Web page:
On August 13, 2015 the Livestock Industry Conference on Genetics will convene panels of internationally regarded scientists to discuss the role of livestock genetics in addressing issues of animal health, animal welfare and public health. The conference takes place at the Granlibakken Resort in Lake Tahoe, California and will provide up-to-date information on how advancements in animal genetics are providing concurrent solutions to issues of public health and animal welfare.
“Increasingly, discussions of animal welfare and public health are one in the same, as discoveries in genetics have produced techniques that address both questions with increasing efficiency and effectiveness,” said Mark Walton of Acceligen “For this reason, we felt the time was right to bring scientists and industry representatives together to discuss how genetics may prevent the next crisis in animal and human health.”
The scientists participating in the conference are among the most respected voices in livestock genetics and will present their most compelling breakthroughs on this subject matter.
Dr. Elizabeth Maga, from the University of California, Davis, will be speaking about her work to extend the benefits of human milk beyond infancy by genetically engineering dairy animals to contain protective human milk antimicrobials. Her work has shown that milk containing human lysozyme provides benefits to both human health and food safety.
Dr. Subramaniam Srikumaran will present the findings he made in developing a technique for producing cattle that are less susceptible to Shipping Fever, a multifactorial disease responsible for over $1 billion in losses to the U.S. cattle industry each year. Dr. Srikumaran is using genetics to modify the white blood cells of cattle in a way that makes them less susceptible to the toxin believed to be the primary cause of losses from the disease.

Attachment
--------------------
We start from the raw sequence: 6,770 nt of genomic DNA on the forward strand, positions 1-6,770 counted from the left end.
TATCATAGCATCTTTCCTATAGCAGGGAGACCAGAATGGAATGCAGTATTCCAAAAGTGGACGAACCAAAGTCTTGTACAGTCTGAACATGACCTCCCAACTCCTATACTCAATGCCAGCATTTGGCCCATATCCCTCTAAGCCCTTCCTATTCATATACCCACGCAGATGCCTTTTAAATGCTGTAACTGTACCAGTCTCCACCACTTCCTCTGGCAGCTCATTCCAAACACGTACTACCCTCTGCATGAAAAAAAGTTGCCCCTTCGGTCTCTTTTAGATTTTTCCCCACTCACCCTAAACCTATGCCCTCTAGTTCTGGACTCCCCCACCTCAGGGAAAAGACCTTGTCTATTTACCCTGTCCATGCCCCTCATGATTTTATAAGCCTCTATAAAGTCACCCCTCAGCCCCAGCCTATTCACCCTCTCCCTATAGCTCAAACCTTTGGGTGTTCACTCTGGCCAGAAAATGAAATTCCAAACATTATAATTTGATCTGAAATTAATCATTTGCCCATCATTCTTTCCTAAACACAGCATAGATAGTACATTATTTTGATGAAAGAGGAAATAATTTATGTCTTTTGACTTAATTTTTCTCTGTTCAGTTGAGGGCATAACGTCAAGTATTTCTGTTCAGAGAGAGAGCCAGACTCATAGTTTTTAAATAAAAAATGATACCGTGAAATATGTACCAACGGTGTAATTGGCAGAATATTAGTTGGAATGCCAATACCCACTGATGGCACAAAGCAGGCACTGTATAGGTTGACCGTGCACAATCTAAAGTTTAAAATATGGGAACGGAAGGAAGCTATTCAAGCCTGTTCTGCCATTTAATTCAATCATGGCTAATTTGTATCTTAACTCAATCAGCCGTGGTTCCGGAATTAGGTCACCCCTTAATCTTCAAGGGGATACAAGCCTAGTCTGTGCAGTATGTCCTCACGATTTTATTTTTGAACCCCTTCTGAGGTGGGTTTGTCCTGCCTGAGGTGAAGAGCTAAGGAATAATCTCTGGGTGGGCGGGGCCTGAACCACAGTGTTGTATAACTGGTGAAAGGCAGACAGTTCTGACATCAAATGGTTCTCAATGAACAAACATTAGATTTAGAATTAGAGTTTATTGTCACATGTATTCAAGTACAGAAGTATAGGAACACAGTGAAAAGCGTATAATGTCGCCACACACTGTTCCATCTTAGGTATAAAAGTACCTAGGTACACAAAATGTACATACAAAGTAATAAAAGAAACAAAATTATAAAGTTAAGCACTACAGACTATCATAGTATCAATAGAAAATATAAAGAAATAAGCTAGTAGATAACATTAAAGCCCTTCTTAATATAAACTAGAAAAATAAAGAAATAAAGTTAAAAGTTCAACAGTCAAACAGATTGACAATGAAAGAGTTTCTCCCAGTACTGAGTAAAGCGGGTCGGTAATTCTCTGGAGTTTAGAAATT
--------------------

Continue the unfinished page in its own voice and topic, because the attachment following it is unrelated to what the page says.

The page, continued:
Dr. Helen Sang of The Roslin Institute has developed chickens that do no transmit the avian influenza virus to other chickens with which they are in contact. Her work provides evidence that genetic approaches can prevent bird flu outbreaks from spreading within poultry flocks. The most recent bird flu outbreak has cost American egg producers millions of dollars and increased the price of eggs and egg products for consumers, This research could also reduce the risk of bird flu epidemics leading to new virus epidemics in humans.
“The science of genetics has progressed to the point that we can change one DNA letter out of the 3 billion or so that make up livestock genomes,” said Dr. Dan Carlson, an industry-leading scientist who will also address the conference. “As our knowledge of genetics and genomes continues to expand, we have the opportunity to channel our findings into developments that will truly improve the health of animals, the environment we share with them as well as the health of humans who come in contact with livestock,” said Carlson. “It is the responsibility of both the academic and business community to ensure that our breakthroughs are meaningful and applicable on a large scale and this conference will be a great starting point for those discussions.”